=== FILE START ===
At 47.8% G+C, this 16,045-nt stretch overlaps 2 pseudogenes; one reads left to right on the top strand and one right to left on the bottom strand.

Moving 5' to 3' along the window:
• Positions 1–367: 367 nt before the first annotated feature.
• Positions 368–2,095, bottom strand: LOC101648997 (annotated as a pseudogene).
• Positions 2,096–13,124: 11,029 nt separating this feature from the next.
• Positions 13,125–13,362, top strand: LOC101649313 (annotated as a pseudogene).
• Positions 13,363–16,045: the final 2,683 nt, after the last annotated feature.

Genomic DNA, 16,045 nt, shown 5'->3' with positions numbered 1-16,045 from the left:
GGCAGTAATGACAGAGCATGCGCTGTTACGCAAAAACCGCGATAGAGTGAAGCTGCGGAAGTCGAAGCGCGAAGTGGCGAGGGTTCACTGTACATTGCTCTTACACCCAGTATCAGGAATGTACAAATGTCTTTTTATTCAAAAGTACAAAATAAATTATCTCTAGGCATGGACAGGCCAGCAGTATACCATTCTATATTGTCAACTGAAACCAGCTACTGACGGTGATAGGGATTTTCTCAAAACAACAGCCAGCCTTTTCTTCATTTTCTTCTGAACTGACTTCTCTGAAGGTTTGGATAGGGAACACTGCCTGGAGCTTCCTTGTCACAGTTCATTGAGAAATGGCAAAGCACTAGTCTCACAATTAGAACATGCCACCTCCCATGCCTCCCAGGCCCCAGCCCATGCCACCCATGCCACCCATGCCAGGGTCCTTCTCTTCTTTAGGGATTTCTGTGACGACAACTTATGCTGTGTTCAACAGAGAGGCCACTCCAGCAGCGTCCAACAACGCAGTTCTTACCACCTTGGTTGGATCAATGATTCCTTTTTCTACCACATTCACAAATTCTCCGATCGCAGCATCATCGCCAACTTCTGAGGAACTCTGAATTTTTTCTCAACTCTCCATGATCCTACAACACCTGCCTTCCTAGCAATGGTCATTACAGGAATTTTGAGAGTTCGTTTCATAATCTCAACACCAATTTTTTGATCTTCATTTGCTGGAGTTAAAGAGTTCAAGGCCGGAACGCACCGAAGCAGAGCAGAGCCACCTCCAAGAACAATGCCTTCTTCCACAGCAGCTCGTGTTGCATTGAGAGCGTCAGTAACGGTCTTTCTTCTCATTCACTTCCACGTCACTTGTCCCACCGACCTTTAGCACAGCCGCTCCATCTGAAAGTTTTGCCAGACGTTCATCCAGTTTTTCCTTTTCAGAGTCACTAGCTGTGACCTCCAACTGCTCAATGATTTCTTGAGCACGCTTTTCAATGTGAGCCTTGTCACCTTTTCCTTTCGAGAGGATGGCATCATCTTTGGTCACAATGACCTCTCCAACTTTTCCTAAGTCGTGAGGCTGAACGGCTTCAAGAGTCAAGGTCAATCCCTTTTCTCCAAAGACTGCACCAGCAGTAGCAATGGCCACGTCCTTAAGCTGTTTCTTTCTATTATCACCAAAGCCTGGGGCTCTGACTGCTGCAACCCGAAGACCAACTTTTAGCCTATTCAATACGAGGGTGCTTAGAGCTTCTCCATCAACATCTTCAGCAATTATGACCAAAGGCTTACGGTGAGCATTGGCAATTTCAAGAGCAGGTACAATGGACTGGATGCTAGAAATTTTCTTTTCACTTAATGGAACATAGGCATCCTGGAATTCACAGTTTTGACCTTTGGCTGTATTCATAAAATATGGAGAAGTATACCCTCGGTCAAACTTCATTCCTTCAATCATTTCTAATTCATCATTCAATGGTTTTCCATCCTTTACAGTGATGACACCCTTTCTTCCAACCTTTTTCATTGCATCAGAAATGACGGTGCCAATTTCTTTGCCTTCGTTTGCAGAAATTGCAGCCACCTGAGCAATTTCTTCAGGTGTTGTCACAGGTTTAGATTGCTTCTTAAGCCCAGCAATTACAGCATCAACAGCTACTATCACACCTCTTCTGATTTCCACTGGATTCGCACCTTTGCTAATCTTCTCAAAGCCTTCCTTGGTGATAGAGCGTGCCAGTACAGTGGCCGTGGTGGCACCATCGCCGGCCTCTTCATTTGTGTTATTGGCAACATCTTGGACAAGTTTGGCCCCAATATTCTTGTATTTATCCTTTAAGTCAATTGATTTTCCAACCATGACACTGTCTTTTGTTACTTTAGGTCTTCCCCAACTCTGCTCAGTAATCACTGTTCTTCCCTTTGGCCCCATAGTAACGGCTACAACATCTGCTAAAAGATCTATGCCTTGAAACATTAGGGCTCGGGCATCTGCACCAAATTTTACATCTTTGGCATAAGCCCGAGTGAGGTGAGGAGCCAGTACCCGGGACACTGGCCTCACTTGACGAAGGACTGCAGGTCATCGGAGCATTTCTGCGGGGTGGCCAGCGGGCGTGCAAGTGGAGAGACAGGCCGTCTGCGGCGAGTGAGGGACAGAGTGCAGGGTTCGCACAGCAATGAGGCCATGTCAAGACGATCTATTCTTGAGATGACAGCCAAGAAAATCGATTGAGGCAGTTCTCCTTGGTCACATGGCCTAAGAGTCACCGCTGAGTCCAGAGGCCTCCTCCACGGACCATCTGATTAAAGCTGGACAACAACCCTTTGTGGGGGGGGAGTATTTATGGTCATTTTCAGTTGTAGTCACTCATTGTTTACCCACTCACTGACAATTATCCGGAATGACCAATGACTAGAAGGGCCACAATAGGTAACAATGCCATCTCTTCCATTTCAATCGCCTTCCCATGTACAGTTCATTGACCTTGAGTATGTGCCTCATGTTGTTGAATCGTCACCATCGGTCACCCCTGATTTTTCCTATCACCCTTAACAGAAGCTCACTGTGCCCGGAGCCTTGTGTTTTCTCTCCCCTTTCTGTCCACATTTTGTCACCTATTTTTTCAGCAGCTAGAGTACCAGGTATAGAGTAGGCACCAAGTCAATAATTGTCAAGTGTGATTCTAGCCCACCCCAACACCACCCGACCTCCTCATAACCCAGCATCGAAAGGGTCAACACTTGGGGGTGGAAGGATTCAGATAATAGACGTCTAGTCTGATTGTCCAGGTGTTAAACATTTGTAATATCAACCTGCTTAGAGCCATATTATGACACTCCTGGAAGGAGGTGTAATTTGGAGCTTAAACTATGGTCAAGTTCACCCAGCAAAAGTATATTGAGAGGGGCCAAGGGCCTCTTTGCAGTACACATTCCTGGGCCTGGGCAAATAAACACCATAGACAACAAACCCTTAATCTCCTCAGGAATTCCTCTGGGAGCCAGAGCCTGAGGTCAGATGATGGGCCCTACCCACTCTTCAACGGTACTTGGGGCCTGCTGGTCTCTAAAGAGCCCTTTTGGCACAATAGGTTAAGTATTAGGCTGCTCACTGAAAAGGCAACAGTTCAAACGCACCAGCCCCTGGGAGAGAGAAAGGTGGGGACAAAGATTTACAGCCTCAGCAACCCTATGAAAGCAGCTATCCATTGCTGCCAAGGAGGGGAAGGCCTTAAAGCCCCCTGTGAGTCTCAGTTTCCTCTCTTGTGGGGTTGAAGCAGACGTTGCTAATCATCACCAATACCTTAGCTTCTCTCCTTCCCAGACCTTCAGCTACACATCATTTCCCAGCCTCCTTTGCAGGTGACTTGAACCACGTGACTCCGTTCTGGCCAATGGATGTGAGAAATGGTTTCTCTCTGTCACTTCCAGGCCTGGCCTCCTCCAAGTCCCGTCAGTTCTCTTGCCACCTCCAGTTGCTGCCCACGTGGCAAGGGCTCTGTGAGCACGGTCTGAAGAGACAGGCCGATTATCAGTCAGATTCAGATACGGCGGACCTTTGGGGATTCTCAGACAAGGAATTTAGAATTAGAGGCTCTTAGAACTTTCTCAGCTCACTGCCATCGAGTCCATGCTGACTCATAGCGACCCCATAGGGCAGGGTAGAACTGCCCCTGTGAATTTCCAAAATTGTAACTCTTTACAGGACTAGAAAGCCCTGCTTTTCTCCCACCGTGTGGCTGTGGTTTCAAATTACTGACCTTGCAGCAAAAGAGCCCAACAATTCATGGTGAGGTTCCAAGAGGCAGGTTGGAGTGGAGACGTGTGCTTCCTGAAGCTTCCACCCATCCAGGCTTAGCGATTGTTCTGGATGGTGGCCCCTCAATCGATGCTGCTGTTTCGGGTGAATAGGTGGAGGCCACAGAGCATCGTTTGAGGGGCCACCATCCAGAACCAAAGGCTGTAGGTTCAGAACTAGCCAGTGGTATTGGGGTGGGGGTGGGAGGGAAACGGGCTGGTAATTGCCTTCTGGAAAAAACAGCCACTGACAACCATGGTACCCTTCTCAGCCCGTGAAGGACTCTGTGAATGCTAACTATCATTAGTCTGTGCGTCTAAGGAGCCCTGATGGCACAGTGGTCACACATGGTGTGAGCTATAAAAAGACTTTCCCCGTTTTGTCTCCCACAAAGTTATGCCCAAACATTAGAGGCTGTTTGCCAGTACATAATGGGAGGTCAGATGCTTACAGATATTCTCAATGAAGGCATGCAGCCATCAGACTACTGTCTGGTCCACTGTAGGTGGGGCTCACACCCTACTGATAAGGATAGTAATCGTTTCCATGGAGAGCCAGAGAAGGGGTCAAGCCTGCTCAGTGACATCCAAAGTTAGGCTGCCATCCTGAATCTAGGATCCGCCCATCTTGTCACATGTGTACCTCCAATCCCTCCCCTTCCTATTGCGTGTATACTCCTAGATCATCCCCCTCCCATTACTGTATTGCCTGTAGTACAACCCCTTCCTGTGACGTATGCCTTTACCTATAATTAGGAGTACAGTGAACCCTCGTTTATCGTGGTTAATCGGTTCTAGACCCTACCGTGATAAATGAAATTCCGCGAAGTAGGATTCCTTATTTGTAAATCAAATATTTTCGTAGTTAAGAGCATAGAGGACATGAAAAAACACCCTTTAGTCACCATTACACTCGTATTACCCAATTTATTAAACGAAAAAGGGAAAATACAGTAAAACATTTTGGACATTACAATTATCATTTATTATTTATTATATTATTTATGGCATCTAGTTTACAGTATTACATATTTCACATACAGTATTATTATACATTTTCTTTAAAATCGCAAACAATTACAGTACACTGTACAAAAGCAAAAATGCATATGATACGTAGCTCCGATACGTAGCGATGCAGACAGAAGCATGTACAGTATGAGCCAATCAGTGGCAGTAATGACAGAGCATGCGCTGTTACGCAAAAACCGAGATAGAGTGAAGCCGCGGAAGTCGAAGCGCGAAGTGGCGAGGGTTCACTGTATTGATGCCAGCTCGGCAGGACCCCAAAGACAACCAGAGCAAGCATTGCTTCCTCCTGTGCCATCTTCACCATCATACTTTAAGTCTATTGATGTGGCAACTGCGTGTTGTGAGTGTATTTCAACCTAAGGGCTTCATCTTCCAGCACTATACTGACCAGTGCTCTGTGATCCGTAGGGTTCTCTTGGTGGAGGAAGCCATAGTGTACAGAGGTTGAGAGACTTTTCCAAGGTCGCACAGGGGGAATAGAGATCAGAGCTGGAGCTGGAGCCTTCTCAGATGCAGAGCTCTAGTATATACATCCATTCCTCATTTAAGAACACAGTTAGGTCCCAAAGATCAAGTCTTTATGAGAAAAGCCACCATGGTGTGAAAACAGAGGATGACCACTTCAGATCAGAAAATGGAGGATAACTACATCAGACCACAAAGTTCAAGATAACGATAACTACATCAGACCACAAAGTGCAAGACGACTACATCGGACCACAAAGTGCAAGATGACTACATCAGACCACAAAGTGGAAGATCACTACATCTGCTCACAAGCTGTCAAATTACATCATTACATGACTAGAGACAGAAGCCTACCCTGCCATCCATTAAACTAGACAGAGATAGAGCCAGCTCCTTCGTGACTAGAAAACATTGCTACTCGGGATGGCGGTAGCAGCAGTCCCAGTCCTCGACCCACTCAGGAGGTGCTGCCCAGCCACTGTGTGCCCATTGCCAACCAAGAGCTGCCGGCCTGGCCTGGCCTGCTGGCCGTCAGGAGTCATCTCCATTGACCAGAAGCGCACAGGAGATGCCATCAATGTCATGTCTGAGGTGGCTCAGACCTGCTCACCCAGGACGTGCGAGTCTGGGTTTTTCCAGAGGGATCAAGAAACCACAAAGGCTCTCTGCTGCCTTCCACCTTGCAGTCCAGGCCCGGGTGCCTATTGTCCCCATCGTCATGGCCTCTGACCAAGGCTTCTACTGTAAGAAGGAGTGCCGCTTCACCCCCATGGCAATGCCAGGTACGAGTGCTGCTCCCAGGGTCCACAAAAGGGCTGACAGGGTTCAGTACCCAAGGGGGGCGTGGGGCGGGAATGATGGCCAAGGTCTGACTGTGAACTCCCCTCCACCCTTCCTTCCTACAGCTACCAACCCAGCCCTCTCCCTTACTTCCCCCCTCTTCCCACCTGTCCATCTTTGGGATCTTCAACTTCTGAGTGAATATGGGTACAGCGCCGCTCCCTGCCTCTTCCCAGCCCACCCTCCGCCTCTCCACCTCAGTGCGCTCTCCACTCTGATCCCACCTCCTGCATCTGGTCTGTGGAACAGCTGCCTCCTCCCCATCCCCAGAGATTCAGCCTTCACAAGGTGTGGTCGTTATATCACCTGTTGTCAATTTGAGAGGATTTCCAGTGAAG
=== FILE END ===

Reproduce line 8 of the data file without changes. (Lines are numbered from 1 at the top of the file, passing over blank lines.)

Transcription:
Genomic DNA, 16,045 nt, shown 5'->3' with positions numbered 1-16,045 from the left: